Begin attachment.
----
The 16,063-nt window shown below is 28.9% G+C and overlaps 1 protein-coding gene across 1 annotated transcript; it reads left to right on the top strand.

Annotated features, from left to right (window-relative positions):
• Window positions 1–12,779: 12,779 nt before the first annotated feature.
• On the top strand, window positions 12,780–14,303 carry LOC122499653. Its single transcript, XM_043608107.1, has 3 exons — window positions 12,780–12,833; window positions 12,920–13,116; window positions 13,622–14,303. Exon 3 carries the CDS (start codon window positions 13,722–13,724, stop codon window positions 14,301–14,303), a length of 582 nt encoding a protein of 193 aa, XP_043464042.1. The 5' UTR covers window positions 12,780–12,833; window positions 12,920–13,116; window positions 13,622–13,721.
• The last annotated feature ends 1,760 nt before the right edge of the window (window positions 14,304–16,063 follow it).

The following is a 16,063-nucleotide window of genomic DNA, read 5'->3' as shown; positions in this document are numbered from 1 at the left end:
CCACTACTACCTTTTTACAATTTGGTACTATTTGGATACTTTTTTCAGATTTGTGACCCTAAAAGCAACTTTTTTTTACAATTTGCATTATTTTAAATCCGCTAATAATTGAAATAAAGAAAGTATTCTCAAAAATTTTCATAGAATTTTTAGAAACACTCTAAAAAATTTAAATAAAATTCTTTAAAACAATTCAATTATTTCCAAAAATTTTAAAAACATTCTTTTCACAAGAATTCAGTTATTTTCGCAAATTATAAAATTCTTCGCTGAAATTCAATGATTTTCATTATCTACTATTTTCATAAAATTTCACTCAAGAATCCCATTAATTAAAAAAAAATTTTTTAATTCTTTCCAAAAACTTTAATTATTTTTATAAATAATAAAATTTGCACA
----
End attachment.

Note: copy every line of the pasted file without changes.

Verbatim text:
The 16,063-nt window shown below is 28.9% G+C and overlaps 1 protein-coding gene across 1 annotated transcript; it reads left to right on the top strand.

Annotated features, from left to right (window-relative positions):
• Window positions 1–12,779: 12,779 nt before the first annotated feature.
• On the top strand, window positions 12,780–14,303 carry LOC122499653. Its single transcript, XM_043608107.1, has 3 exons — window positions 12,780–12,833; window positions 12,920–13,116; window positions 13,622–14,303. Exon 3 carries the CDS (start codon window positions 13,722–13,724, stop codon window positions 14,301–14,303), a length of 582 nt encoding a protein of 193 aa, XP_043464042.1. The 5' UTR covers window positions 12,780–12,833; window positions 12,920–13,116; window positions 13,622–13,721.
• The last annotated feature ends 1,760 nt before the right edge of the window (window positions 14,304–16,063 follow it).

The following is a 16,063-nucleotide window of genomic DNA, read 5'->3' as shown; positions in this document are numbered from 1 at the left end:
CCACTACTACCTTTTTACAATTTGGTACTATTTGGATACTTTTTTCAGATTTGTGACCCTAAAAGCAACTTTTTTTTACAATTTGCATTATTTTAAATCCGCTAATAATTGAAATAAAGAAAGTATTCTCAAAAATTTTCATAGAATTTTTAGAAACACTCTAAAAAATTTAAATAAAATTCTTTAAAACAATTCAATTATTTCCAAAAATTTTAAAAACATTCTTTTCACAAGAATTCAGTTATTTTCGCAAATTATAAAATTCTTCGCTGAAATTCAATGATTTTCATTATCTACTATTTTCATAAAATTTCACTCAAGAATCCCATTAATTAAAAAAAAATTTTTTAATTCTTTCCAAAAACTTTAATTATTTTTATAAATAATAAAATTTGCACA